If Republicans win six of the seven and don't cede any of their own seats -- two of which appear on our top 11 races -- they will reclaim the majority. If they win five of seven, they will have to peel off another pickup, assuming again that they don't cough up seats to Democrats, which is not a lock.
It's been a roller coaster political year, with the government shutdown doing immense damage to the GOP brand and the troubled rollout of Obamacare setting back Democrats in a big way. For now, Obamacare remains a major albatross for congressional Democrats.
The big question is this: What will be the dominant political theme this time next year? The answer to that question could well determine which party controls the Senate beginning in 2015.
Below is our latest rundown of the top 10 races most likely to change party control. As always, No. 1 is the seat most likely to flip.
To the Line!
10. Georgia (Republican-controlled) and Michigan (Democratic-controlled). A nasty and chaotic GOP primary in Georgia is Democrat Michelle Nunn's best friend. So far, she's been getting one. Rep. Paul Broun assailed fellow Republican Rep. Jack Kingston's comments about fixing Obamacare, illustrating the danger in GOP circles of being perceived as soft on the issue. Meanwhile, Rep. Phil Gingrey (R) has already parted ways with his top campaign strategists -- never a good sign. In Michigan, Obamacare's issues are clearly a concern for Rep. Gary Peters (D), who was one of more than three dozen Democrats who bucked the party to vote for a GOP fix. (Previous rankings: 10)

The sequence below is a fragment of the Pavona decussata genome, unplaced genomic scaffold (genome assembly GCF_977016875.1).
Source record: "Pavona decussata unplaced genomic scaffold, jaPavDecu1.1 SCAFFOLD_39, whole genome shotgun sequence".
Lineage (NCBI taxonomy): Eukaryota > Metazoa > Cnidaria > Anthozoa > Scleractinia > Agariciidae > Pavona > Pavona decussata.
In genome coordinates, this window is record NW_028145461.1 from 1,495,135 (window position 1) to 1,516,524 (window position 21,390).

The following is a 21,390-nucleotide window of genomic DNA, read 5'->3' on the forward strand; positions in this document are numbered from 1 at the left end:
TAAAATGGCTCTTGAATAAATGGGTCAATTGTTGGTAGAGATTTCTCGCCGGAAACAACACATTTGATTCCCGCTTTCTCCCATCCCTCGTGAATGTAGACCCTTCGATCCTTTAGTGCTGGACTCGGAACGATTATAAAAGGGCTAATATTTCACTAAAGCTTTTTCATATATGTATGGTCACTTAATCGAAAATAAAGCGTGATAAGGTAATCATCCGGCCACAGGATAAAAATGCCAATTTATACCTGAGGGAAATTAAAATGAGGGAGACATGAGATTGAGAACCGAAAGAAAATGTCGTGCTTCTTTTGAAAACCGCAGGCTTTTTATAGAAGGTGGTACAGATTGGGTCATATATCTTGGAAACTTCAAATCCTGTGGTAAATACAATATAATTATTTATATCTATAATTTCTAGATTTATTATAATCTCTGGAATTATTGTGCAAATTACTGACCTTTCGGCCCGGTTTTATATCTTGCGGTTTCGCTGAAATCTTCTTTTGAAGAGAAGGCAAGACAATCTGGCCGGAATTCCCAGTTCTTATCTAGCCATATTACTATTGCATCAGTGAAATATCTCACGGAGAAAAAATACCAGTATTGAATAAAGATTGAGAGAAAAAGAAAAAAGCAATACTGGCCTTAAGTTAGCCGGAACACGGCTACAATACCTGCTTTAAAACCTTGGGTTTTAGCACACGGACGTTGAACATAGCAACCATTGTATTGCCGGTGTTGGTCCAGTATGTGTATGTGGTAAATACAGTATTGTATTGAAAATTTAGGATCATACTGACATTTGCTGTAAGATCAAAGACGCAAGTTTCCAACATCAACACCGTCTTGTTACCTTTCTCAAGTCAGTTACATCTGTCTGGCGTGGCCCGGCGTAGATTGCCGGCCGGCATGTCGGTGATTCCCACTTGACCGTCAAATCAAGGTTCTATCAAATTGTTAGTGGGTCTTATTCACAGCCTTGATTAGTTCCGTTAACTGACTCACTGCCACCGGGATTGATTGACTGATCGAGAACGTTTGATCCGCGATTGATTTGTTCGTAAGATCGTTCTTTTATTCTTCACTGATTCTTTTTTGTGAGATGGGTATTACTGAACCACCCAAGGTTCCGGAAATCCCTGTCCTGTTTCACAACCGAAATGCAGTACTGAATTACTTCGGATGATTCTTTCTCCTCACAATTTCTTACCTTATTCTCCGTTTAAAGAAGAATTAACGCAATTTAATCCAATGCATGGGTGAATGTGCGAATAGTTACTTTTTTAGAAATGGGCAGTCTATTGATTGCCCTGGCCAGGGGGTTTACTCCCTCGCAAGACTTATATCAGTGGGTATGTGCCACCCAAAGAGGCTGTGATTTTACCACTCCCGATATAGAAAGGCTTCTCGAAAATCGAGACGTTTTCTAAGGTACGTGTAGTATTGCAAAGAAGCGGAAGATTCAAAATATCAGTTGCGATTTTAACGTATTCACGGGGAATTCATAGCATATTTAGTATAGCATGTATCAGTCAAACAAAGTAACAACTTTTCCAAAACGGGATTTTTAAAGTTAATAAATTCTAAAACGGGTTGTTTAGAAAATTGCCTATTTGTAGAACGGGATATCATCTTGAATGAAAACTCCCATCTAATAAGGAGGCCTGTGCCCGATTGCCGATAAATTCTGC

9. Iowa (D): A poll from GOP automated pollster Harper Polling late last month showed Rep. Bruce Braley (D) leading his lesser-known potential GOP opponents. He led former U.S. attorney Matt Whitaker 41 percent to 37.5 percent, energy executive Mark Jacobs by five points and state Sen. Jodi Ernst by six points. Braley has to be considered the favorite, especially with a clear primary, but this is a swing state, and a solid Republican and/or a good year makes this a very winnable race for the GOP. (Previous ranking: 9)
8. Kentucky (R): Senate Minority Leader Mitch McConnell (R) recently got a boost when the U.S. Chamber of Commerce launched an ad buy on his behalf. The ads were the latest evidence that this is one of the purest establishment vs. tea party contests you’ll see. What’s most interesting about this one is that McConnell – apart from his status as Senate GOP leader -- is openly bad-mouthing groups like the Senate Conservatives Fund, which is backing opponent Matt Bevin. The stakes here are huge. The Democratic candidate is likely to be Kentucky Secretary of State Alison Lundergan Grimes. (Previous ranking: 7)